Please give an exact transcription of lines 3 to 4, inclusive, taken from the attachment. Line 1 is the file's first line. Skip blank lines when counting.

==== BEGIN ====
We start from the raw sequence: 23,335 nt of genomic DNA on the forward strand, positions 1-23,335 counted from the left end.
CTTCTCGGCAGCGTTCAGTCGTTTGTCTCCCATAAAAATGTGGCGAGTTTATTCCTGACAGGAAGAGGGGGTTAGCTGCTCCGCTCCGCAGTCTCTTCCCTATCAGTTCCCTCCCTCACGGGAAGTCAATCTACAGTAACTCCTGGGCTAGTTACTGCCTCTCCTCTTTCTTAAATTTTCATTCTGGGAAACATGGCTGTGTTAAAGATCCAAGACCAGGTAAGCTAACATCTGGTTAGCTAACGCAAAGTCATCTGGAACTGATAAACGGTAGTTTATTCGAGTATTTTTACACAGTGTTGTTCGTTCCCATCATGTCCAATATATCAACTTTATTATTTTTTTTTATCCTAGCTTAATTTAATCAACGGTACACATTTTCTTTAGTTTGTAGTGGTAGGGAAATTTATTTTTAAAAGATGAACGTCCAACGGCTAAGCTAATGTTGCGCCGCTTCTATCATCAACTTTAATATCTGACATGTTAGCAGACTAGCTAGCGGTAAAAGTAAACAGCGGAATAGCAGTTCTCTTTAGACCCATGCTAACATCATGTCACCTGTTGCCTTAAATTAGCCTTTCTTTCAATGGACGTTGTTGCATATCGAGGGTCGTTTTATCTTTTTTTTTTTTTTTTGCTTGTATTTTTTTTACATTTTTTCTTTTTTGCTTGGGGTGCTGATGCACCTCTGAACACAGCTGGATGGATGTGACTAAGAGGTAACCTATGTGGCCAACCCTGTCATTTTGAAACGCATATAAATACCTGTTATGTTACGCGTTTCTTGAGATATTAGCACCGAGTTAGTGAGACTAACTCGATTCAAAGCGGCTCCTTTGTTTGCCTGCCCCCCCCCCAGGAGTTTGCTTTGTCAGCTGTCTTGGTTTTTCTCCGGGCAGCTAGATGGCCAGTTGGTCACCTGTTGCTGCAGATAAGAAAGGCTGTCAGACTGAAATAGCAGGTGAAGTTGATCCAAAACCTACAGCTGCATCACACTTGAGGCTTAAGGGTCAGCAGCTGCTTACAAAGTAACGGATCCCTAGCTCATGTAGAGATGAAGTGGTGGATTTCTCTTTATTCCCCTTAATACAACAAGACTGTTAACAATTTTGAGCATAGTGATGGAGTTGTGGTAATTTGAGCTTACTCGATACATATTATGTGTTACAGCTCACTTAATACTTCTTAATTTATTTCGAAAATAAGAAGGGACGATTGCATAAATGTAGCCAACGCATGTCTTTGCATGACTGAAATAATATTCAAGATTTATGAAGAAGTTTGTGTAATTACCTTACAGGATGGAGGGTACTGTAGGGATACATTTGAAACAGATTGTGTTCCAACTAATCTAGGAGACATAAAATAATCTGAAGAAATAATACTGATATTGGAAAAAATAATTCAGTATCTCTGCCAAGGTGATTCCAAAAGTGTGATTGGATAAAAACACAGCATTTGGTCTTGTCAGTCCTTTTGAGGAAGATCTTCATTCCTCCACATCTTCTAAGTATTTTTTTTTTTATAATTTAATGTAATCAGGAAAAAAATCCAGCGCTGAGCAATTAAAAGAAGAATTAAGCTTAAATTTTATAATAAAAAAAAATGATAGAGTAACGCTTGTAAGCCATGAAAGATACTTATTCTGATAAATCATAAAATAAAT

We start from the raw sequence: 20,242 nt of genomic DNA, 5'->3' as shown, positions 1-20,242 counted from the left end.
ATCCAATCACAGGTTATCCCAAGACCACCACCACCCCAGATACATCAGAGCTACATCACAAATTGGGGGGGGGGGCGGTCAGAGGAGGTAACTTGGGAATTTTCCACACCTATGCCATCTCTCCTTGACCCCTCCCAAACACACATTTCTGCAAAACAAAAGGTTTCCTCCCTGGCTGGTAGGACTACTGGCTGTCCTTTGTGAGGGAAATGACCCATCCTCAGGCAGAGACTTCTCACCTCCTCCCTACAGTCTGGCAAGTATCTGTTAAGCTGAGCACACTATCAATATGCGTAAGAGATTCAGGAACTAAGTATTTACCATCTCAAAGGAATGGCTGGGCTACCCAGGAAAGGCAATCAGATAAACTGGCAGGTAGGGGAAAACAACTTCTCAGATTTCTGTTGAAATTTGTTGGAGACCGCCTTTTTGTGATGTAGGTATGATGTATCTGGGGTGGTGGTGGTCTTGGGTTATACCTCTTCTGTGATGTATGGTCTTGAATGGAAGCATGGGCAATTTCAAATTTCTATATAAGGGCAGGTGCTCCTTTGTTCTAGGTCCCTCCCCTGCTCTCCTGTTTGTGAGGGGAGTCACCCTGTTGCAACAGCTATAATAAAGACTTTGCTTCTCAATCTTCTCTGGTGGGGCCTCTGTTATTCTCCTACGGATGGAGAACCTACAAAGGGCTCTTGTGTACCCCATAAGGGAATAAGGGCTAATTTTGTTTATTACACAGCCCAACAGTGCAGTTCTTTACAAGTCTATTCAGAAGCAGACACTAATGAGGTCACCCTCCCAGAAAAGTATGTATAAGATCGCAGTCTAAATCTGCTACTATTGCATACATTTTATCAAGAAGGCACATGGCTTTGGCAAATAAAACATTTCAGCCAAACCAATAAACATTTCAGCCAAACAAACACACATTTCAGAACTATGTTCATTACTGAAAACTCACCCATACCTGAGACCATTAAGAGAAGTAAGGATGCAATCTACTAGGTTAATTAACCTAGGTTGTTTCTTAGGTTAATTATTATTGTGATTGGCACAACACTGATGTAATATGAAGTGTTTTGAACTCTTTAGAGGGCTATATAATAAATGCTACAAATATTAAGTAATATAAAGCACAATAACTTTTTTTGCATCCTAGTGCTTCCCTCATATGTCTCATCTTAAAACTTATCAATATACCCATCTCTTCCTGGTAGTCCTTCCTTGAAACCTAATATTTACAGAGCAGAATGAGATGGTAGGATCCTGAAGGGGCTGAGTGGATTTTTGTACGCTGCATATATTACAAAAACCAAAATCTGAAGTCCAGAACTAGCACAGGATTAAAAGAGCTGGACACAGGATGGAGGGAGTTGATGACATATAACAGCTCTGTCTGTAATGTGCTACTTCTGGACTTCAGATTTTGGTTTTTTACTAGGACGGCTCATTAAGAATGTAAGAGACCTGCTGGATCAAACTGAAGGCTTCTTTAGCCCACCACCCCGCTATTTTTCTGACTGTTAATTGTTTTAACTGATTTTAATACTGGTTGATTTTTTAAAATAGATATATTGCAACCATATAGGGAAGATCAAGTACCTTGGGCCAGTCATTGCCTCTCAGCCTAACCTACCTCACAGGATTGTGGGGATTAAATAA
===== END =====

We start from the raw sequence: 20,242 nt of genomic DNA, 5'->3' as shown, positions 1-20,242 counted from the left end.
ATCCAATCACAGGTTATCCCAAGACCACCACCACCCCAGATACATCAGAGCTACATCACAAATTGGGGGGGGGGGCGGTCAGAGGAGGTAACTTGGGAATTTTCCACACCTATGCCATCTCTCCTTGACCCCTCCCAAACACACATTTCTGCAAAACAAAAGGTTTCCTCCCTGGCTGGTAGGACTACTGGCTGTCCTTTGTGAGGGAAATGACCCATCCTCAGGCAGAGACTTCTCACCTCCTCCCTACAGTCTGGCAAGTATCTGTTAAGCTGAGCACACTATCAATATGCGTAAGAGATTCAGGAACTAAGTATTTACCATCTCAAAGGAATGGCTGGGCTACCCAGGAAAGGCAATCAGATAAACTGGCAGGTAGGGGAAAACAACTTCTCAGATTTCTGTTGAAATTTGTTGGAGACCGCCTTTTTGTGATGTAGGTATGATGTATCTGGGGTGGTGGTGGTCTTGGGTTATACCTCTTCTGTGATGTATGGTCTTGAATGGAAGCATGGGCAATTTCAAATTTCTATATAAGGGCAGGTGCTCCTTTGTTCTAGGTCCCTCCCCTGCTCTCCTGTTTGTGAGGGGAGTCACCCTGTTGCAACAGCTATAATAAAGACTTTGCTTCTCAATCTTCTCTGGTGGGGCCTCTGTTATTCTCCTACGGATGGAGAACCTACAAAGGGCTCTTGTGTACCCCATAAGGGAATAAGGGCTAATTTTGTTTATTACACAGCCCAACAGTGCAGTTCTTTACAAGTCTATTCAGAAGCAGACACTAATGAGGTCACCCTCCCAGAAAAGTATGTATAAGATCGCAGTCTAAATCTGCTACTATTGCATACATTTTATCAAGAAGGCACATGGCTTTGGCAAATAAAACATTTCAGCCAAACCAATAAACATTTCAGCCAAACAAACACACATTTCAGAACTATGTTCATTACTGAAAACTCACCCATACCTGAGACCATTAAGAGAAGTAAGGATGCAATCTACTAGGTTAATTAACCTAGGTTGTTTCTTAGGTTAATTATTATTGTGATTGGCACAACACTGATGTAATATGAAGTGTTTTGAACTCTTTAGAGGGCTATATAATAAATGCTACAAATATTAAGTAATATAAAGCACAATAACTTTTTTTGCATCCTAGTGCTTCCCTCATATGTCTCATCTTAAAACTTATCAATATACCCATCTCTTCCTGGTAGTCCTTCCTTGAAACCTAATATTTACAGAGCAGAATGAGATGGTAGGATCCTGAAGGGGCTGAGTGGATTTTTGTACGCTGCATATATTACAAAAACCAAAATCTGAAGTCCAGAACTAGCACAGGATTAAAAGAGCTGGACACAGGATGGAGGGAGTTGATGACATATAACAGCTCTGTCTGTAATGTGCTACTTCTGGACTTCAGATTTTGGTTTTTTACTAGGACGGCTCATTAAGAATGTAAGAGACCTGCTGGATCAAACTGAAGGCTTCTTTAGCCCACCACCCCGCTATTTTTCTGACTGTTAATTGTTTTAACTGATTTTAATACTGGTTGATTTTTTAAAATAGATATATTGCAACCATATAGGGAAGATCAAGTACCTTGGGCCAGTCATTGCCTCTCAGCCTAACCTACCTCACAGGATTGTGGGGATTAAATAA